In Story of a Girl, we learn that Deanna, our main character, was caught having sex with a much older boy by none other than her father when she was only 13. Her life was already going on a pretty horrible path, but that one night ruined not only her reputation, but her relationship with her dad. She is scared, lost, and the one man in her life that actually meant something to her will no longer look her in the eye.
Fast forward three years later and Deanna is still known as the school slut. It doesn't matter that she hasn't been touched by another boy since that last night with Tommy; it's high school and in those years what people first learn about you is what you are branded by until you leave. Her dad still won't look at her, her brother and his girlfriend live in the basement with their baby girl, and her mother is an emotional wreck. Deanna only has 2 friends to confide her troubles in and unfortunately she is in love with one of them, who just happens to be dating the third member of their trio. She gets a job at a trashy pizza parlor in hopes of making enough money to help herself move out of her parent's disfunctional household. Trouble even follows her to her job when she finds out the infamous Tommy, Mr. Virginity-taker, works there as well. Deanna just can't seem to get a break, no matter how hard she tries to do the right thing and just be happy as herself. Everywhere she turns there is another obstacle blocking her way to happiness.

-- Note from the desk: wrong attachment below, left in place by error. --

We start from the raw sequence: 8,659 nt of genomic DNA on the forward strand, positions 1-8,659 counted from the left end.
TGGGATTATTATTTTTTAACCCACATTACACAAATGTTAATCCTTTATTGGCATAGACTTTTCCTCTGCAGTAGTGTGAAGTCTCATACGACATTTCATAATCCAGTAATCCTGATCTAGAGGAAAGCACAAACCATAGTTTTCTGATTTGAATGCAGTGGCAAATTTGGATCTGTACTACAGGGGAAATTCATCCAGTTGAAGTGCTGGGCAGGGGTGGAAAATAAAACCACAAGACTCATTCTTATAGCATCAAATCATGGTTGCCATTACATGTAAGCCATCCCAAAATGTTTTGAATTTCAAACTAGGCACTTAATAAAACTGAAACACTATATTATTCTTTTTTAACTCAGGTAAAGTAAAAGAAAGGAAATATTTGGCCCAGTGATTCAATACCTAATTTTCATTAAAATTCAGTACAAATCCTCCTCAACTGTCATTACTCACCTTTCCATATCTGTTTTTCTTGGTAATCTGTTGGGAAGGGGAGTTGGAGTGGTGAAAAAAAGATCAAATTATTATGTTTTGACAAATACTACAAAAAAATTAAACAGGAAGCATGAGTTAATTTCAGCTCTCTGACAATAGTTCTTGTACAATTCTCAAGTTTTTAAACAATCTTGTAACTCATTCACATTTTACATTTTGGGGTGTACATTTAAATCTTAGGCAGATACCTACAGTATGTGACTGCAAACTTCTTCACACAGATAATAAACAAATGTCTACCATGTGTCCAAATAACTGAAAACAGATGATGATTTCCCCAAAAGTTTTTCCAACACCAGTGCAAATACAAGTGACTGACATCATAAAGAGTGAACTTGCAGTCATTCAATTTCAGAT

I love it when certain sentences or paragraphs really stick out as I'm reading the story. My favorite line in Story of a Girl has stuck with me since I finished reading it months ago, and I still have it written down in a notebook today.
" 'How am I supposed to find my own way out,' I repeated, tears rolling down my face, 'when every time I turn around...there's me?' :
I've personally felt that way so many times, though could never put it quite as eloquently as Sara Zarr has. A lot of times, as is the case with Deanna, our own worst enemy is ourselves and until we let go of whatever is making is come unhinged, we simply can't move on to the good stuff in life. Though I didn't go through the same things Deanna went through, I could certainly relate to the way she felt as a teen, going through tough stuff and feeling she didn't have a whole lot of people to turn to. This is an excellent book for young adults (and us adults too!) and I know that Sara Zarr is going to have a fantastic career as an author of this genre of books.